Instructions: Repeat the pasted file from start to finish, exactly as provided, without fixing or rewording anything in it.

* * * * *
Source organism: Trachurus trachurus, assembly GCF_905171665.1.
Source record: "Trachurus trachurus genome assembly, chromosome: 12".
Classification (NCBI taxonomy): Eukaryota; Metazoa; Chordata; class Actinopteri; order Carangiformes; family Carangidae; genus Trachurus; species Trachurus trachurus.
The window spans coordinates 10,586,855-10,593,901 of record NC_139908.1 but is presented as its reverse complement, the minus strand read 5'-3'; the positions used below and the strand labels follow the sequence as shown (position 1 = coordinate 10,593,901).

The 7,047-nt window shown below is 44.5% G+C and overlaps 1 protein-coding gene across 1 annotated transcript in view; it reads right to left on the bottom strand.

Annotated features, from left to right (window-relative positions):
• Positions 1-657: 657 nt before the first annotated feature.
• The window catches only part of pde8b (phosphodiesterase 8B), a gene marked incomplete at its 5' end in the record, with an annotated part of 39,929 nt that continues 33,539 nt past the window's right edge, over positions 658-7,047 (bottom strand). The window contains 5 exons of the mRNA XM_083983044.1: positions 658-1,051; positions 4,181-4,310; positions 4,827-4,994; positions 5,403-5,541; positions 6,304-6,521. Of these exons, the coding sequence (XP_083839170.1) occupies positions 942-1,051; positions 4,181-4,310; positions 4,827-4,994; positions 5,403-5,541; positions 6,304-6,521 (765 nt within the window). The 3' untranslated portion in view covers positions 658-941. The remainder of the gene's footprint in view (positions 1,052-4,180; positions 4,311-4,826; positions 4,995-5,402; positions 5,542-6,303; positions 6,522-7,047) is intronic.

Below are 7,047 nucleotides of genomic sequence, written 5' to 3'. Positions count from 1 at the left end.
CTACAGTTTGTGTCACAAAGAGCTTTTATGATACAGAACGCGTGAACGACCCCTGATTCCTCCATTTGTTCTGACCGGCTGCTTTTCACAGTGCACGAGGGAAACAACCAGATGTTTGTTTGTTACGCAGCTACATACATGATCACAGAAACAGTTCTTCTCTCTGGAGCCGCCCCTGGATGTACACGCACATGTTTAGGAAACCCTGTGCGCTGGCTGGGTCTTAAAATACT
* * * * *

Source organism: Trachurus trachurus, assembly GCF_905171665.1.
Source record: "Trachurus trachurus genome assembly, chromosome: 12".
Classification (NCBI taxonomy): Eukaryota; Metazoa; Chordata; class Actinopteri; order Carangiformes; family Carangidae; genus Trachurus; species Trachurus trachurus.
The window spans coordinates 10,586,855-10,593,901 of record NC_139908.1 but is presented as its reverse complement, the minus strand read 5'-3'; the positions used below and the strand labels follow the sequence as shown (position 1 = coordinate 10,593,901).

The 7,047-nt window shown below is 44.5% G+C and overlaps 1 protein-coding gene across 1 annotated transcript in view; it reads right to left on the bottom strand.

Annotated features, from left to right (window-relative positions):
• Positions 1-657: 657 nt before the first annotated feature.
• The window catches only part of pde8b (phosphodiesterase 8B), a gene marked incomplete at its 5' end in the record, with an annotated part of 39,929 nt that continues 33,539 nt past the window's right edge, over positions 658-7,047 (bottom strand). The window contains 5 exons of the mRNA XM_083983044.1: positions 658-1,051; positions 4,181-4,310; positions 4,827-4,994; positions 5,403-5,541; positions 6,304-6,521. Of these exons, the coding sequence (XP_083839170.1) occupies positions 942-1,051; positions 4,181-4,310; positions 4,827-4,994; positions 5,403-5,541; positions 6,304-6,521 (765 nt within the window). The 3' untranslated portion in view covers positions 658-941. The remainder of the gene's footprint in view (positions 1,052-4,180; positions 4,311-4,826; positions 4,995-5,402; positions 5,542-6,303; positions 6,522-7,047) is intronic.

Below are 7,047 nucleotides of genomic sequence, written 5' to 3'. Positions count from 1 at the left end.
CTACAGTTTGTGTCACAAAGAGCTTTTATGATACAGAACGCGTGAACGACCCCTGATTCCTCCATTTGTTCTGACCGGCTGCTTTTCACAGTGCACGAGGGAAACAACCAGATGTTTGTTTGTTACGCAGCTACATACATGATCACAGAAACAGTTCTTCTCTCTGGAGCCGCCCCTGGATGTACACGCACATGTTTAGGAAACCCTGTGCGCTGGCTGGGTCTTAAAATACT